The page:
THE AISLE SEAT - by Mike McGranaghan
"GOING THE DISTANCE"
Anyone who's ever been in a long-distance relationship will tell you that it's pretty much torture. It sounds easy at first ("We'll talk on the phone! We can e-mail and Skype! I'll come visit you!"), but the reality is far more complicated, oftentimes in ways you couldn't even begin to imagine. The combination of being "together" but still alone creates a cognitive dissonance that can drive you bonkers. This is the lesson learned by Garrett (Justin Long) and Erin (Drew Barrymore) in the romantic comedy Going the Distance, now available on DVD and Blu-Ray.
He's a record label employee who can't fully commit to a relationship. She's in New York doing a summer internship at a newspaper. They meet, she turns out to be the girl of his dreams, et cetera and so on. When the internship ends without the promise of steady employment, she has to go back to L.A. They resolve to keep the relationship going via visits and, uh, phone sex. However, the miles between them make it difficult to maintain the sense of closeness they initially shared. There's also pressure from outside sources. Erin's sister Corinne (Christina Applegate) doesn't want to see her get hurt, while Garrett's pals, Dan (Charlie Day) and "Box" (Jason Sudeikis), think it's silly to date a woman on the other side of the country when he could be hooking up with women in New York.
I'll say one thing for Going the Distance: in a time when most romantic comedies are trite and predictable, this one at least tries to deal with an actual relationship hurdle. That alone makes it more watchable than some of the other rom-com crap we've had to endure in 2010. (I'm talking to you, When in Rome. And Leap Year. And Life as We Know It.) This is a solid foundation on which to build a genuine story about romance. Lots of people can relate.
To some degree, the picture succeeds. Barrymore and Long, once an off-screen couple as well, have believable chemistry together. I bought their characters' feelings for each other, and their desire to not let the relationship fizzle out felt sincere. For the most part, director Nanette Burstein (American Teen) and screenwriter Geoff LaTulippe keep things grounded in reality. There isn't a lot of the contrived wackiness that mars many romantic comedies. Going the Distance is more character- and situation-driven, rather than gag-driven.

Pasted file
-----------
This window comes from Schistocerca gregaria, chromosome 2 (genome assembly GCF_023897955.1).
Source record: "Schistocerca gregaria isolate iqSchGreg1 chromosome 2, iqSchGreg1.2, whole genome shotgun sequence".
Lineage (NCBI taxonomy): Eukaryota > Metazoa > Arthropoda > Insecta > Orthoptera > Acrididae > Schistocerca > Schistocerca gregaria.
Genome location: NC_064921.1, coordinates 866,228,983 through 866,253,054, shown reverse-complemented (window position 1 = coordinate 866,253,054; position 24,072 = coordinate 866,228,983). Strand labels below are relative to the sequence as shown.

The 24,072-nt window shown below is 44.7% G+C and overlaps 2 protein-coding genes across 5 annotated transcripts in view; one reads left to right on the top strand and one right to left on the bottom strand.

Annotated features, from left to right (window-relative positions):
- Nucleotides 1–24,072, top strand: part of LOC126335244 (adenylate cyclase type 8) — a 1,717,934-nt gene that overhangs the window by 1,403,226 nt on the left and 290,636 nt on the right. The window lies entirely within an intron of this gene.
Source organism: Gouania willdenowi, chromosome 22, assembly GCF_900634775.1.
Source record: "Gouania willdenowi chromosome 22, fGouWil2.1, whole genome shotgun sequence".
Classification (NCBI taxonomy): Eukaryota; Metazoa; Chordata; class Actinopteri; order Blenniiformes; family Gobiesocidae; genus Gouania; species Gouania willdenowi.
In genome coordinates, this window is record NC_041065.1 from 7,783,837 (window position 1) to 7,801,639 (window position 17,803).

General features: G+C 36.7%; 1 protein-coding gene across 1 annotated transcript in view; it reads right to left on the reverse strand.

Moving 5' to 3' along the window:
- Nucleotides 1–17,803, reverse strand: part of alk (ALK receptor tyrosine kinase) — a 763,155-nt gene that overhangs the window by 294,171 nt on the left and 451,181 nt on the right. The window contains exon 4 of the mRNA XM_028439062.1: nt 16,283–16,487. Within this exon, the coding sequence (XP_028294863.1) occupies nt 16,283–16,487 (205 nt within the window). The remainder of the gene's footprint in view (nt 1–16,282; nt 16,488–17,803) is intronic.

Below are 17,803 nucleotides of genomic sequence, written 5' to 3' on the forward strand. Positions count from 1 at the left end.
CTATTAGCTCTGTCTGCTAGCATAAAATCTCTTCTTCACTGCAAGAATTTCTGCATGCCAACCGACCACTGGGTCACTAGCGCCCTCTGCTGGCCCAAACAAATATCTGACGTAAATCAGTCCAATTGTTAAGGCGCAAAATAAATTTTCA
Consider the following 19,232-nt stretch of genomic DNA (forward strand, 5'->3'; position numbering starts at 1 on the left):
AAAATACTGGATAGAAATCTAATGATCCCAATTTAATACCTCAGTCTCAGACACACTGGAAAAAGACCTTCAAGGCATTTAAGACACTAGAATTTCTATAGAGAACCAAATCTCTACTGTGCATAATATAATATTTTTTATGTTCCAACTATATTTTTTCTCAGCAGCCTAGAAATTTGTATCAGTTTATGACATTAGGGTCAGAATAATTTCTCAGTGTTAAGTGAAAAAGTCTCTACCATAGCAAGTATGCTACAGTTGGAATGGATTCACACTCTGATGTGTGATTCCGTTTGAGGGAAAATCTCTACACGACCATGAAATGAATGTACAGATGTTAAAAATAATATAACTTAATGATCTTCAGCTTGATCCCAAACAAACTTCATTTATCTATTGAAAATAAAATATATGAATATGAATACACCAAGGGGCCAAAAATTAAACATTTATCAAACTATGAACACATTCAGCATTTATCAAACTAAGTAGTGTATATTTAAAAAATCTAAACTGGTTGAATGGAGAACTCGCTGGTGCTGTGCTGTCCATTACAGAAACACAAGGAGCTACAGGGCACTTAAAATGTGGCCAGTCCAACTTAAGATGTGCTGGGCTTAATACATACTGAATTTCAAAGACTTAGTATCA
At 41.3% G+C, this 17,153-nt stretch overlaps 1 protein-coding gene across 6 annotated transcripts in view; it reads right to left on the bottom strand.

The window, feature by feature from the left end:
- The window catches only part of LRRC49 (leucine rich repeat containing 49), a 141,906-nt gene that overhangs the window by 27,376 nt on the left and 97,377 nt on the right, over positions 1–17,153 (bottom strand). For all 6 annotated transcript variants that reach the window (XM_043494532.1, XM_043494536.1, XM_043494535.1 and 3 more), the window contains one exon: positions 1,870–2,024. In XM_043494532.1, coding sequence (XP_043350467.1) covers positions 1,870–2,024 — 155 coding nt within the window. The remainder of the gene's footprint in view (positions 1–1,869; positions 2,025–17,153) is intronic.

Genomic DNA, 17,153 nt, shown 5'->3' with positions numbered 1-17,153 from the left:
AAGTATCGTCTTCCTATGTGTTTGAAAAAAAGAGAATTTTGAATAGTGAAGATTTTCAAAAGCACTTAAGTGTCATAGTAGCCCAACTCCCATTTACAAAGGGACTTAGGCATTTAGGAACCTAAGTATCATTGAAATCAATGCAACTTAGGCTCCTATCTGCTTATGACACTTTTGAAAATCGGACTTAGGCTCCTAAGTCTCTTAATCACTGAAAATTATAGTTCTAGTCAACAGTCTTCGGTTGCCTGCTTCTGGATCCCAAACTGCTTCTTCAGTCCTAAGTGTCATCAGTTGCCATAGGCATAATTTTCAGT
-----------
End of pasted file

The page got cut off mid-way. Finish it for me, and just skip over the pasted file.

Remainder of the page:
The movie doesn't go far enough, though. It seemed to me that there were a lot more things the story could have mined, and anyone who's ever been in a long-distance relationship will probably feel that way too. Because it's a comedy, Going the Distance seems to pull back from showing the harshest realities; it's intent to keep the situations shallow enough so as not to kill the buzz. I'm not saying the film needed to be a downer, but a little more emotion and "grit" could have taken this from a decent-enough romantic comedy into something much more meaningful and lasting. To understand what I mean, take a minute to imagine what James L. Brooks or Cameron Crowe might have done with this material. Stories such as this one always resonate when they reach into our hearts and minds a little more deeply. I wish the over-abundance of raunchy (but admittedly funny) humor had been replaced by some added depth.
Again, I give Going the Distance props for at least trying to deal with something recognizable. While not a great film, it certainly is worth a look, for its admirable approach to the rom-com genre and for the winning performances from the cast.
( 1/2 out of four)
Going the Distance is available on DVD or in a Blu-Ray/DVD combo pack. The bonus features begin with an audio commentary from director Nanette Burstein. There are also about 12 minutes of deleted scenes, including alternate takes of Day and Sudeikis improvising a conversation in a bar. Also deleted was a rather humorous payoff to a scene in which Garrett and Erin engage in a little kitchen foreplay.
"How to Have a Perfect Date" features the cast members offering facetious dating advice (e.g. don't fart on a first date). More substantive is "A Guide to Long-Distance Dating" in which the actors discuss their own experiences with trying to keep a relationship going across the miles. All of them admit to having been through it, so the segment rings a little more true than the first one does.
"Off the Cuff" is a montage of the stars ad-libbing R-rated takes on various scenes. It's interesting, but you can see how some of their improvs would have seemed out of place with the movie's tone. Finally, there is a behind-the-scenes soundtrack feature interviewing British band The Boxer Rebellion, whose music provides a key plot point. The video for their song "If You Run" is also included.
Going the Distance is rated R for sexual content including dialogue, language throughout, some drug use and brief nudity. The running time is 1 hour and 43 minutes.